Only at time instants where the voltage of the middle conductor receives
its maximal value or passes through zero, i.e when the voltage values of the
left and right conductors are equal, a symmetric pattern is obtained. At
5.3. Electromagnetic Fields of Overhead Lines 83
0 20 40 60 80 −20 −40 −60 −80
0
0, 5
1, 0
1, 5
2, 0
2, 5
E (kV/m)
400 kV
220 kV
110 kV
x (m)
0 20 40 60 80 −20 −40 −60 −80
0
0, 5
1, 0
1, 5
2, 0
2, 5
E (kV/m)
400 kV
220 kV
110 kV
x (m)
0 20 40 60 80 −20 −40 −60 −80
0
0, 5
1, 0
1, 5
2, 0
2, 5
E (kV/m)
400 kV
220 kV
110 kV
x (m)
Figure 5.20. Electric ﬁeld at time instant t
1
(top), t
2
(middle) and t
3
(bottom) 2 m above earth (conductor 20 m above earth).
84 5. Lines
the same time, the ﬁeld assumes on average the maximal value (t
1
) or the
minimal value (t
2
) at these time instants. The time instant t
3
is an example
where the ﬁeld is not symmetric.
As a comparison, the natural static air ﬁeld obtains a ﬁeld strength of
around 0.1 kV/m. In connection with a thunderstorm, values up to 20 kV/m
are possible. Also in a house we are constantly exposed to electric ﬁelds from
diﬀerent appliances. Within a distance of 30 cm ﬁeld strengths up to 0.5
kV/m can be measured around electric devices. The human skin serves as a
safety shield and is suﬃcient for not enabling electric ﬁelds of transmission
lines to enter. In buildings, the electric ﬁeld coming from outside and varying
with 50 Hz is reduced to at least one tenth. The values of electric ﬁelds which
are generated by high voltage lines at 2 m above ground (ﬁgure 5.20) are
thus not much stronger than those we are exposed to from other sources.
5.3.2 Magnetic Field
In contrast with the electric ﬁeld the magnetic ﬁeld can be computed ana
lytically quite easily as the earth inﬂuences the magnetic ﬁeld only insignif
icantly. Using the law of BiotSavart, a straight currentcarrying conductor
creates a magnetic ﬁeld with the value
B =
µ
0
I
2πR
(5.55)
Thereby R denotes the distance between the point at which the ﬁeld is com
puted and the conductor, and the direction of the ﬁeld is always tangential
to the circles around the conductor.
This can now be applied for the calculation of the magnetic ﬁeld for
a threephase line. For each conductor the value and the direction of the
magnetic ﬁeld is determined. Then, the three ﬁeld vectors resulting of the
three phases are summed up and the overall value of the ﬁeld is computed.
As the ﬁeld of a straight conductor only depends on the distance between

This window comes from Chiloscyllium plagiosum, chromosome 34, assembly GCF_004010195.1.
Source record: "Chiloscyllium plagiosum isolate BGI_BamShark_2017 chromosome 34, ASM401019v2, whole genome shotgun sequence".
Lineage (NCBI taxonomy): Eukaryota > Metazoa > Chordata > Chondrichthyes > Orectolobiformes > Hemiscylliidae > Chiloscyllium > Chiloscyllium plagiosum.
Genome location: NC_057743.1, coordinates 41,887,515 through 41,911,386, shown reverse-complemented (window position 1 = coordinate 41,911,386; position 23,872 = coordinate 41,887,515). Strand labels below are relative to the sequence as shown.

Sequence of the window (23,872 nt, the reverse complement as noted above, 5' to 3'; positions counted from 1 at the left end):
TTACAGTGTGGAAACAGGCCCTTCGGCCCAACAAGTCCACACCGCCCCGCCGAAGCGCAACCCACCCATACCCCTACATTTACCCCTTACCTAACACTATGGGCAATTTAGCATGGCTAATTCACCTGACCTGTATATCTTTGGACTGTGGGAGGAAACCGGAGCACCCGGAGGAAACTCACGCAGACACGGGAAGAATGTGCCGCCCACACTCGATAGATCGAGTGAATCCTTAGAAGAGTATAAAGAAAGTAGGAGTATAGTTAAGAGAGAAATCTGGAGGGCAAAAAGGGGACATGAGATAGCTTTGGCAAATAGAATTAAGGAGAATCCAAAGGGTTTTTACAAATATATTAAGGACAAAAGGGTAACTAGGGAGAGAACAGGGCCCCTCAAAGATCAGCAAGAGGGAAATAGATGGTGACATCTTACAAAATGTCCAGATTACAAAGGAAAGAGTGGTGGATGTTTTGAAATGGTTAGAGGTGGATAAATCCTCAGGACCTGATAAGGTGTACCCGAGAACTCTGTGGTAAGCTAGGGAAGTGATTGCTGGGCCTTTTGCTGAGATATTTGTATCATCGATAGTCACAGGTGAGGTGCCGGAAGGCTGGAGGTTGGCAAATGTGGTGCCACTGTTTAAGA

the conductor and the point at which the ﬁeld is computed (5.55), we can
use a twodimensional model to derive the formulas. For a single conductor
the relations are given in ﬁgure 5.21.
The value of the magnetic ﬁeld at location (x
B
h) results with (5.55) in
B = B =
µ
0
I
2π
_
(x
B
−x
w
)
2
+ (h −y
w
)
2
(5.56)
Thereby we assume that I ﬂows in the positive z direction, i.e. out from the
paper. In opposite direction I becomes negative.
In order to sum up the magnetic ﬁelds of all three phases, B is split into
x and y coordinates:
B
x
= B · cos β (5.57)
B
y
= B · sin β (5.58)
5.3. Electromagnetic Fields of Overhead Lines 85
.
.
y
I
x
(xwyw)
R
(xBh)
B
β
β
Figure 5.21. Magnetic ﬁeld of a straight line.
With
sinβ =
x
B
−x
w
_
(x
B
−x
w
)
2
+ (h −y
w
)
2
(5.59)
cos β =
y
w
−h
_
(x
B
−x
w
)
2
+ (h −y
w
)
2
(5.60)
this results in
B
x
=
µ
0
I(y
w
−h)
2π((x
B
−x
w
)
2
+ (h −y
w
)
2
)
(5.61)
B
y
=
µ
0
I(x
B
−x
w
)
2π((x
B
−x
w
)
2
+ (h −y
w
)
2
)
(5.62)
The calculation of the overall ﬁeld is carried out by summing up the
single ﬁelds in the x and y directions. This ﬁeld varies in time just as the
electric ﬁeld does. In ﬁgure 5.22 the root mean square (rms) values of the
overall ﬁeld for the conﬁguration in ﬁgure 5.18 and for the phase to phase rms
currents of 1000 A, 700 A and 500 A at a distance of 2 m above the ground
are given. (This means that the phase currents are these values divided by
√
3.) It is assumed that the conductor height is constantly 20 m. Considering
a line sag would result in higher values for the magnetic ﬁeld. The rms is
calculated by the instantaneous values as follows:
B
eﬀ
=
¸
1
T
_
T
0
B
2
(t)dt (5.63)
The calculation of the magnetic ﬁeld at large distances of the conductor
can be simpliﬁed by some approximations. As the direction of the magnetic
ﬁeld is always tangential to the circle around the conductor, we can conclude
86 5. Lines
−80 −60 −40 −20 0 20 40 60 80
0
2
4
6
8
B
eﬀ
(µT)
1000 A
700 A
500 A
x(m)
Figure 5.22. RMS values of the magnetic ﬁeld at diﬀerent locations
at a height 2 m above ground (conductor 20 m above earth).
B
x
a
P
Figure 5.23. Magnetic ﬁeld at large distances.
5.3. Electromagnetic Fields of Overhead Lines 87
that the overall ﬁeld is more or less perpendicular (normal) to earth at large
distances (ﬁgure 5.23).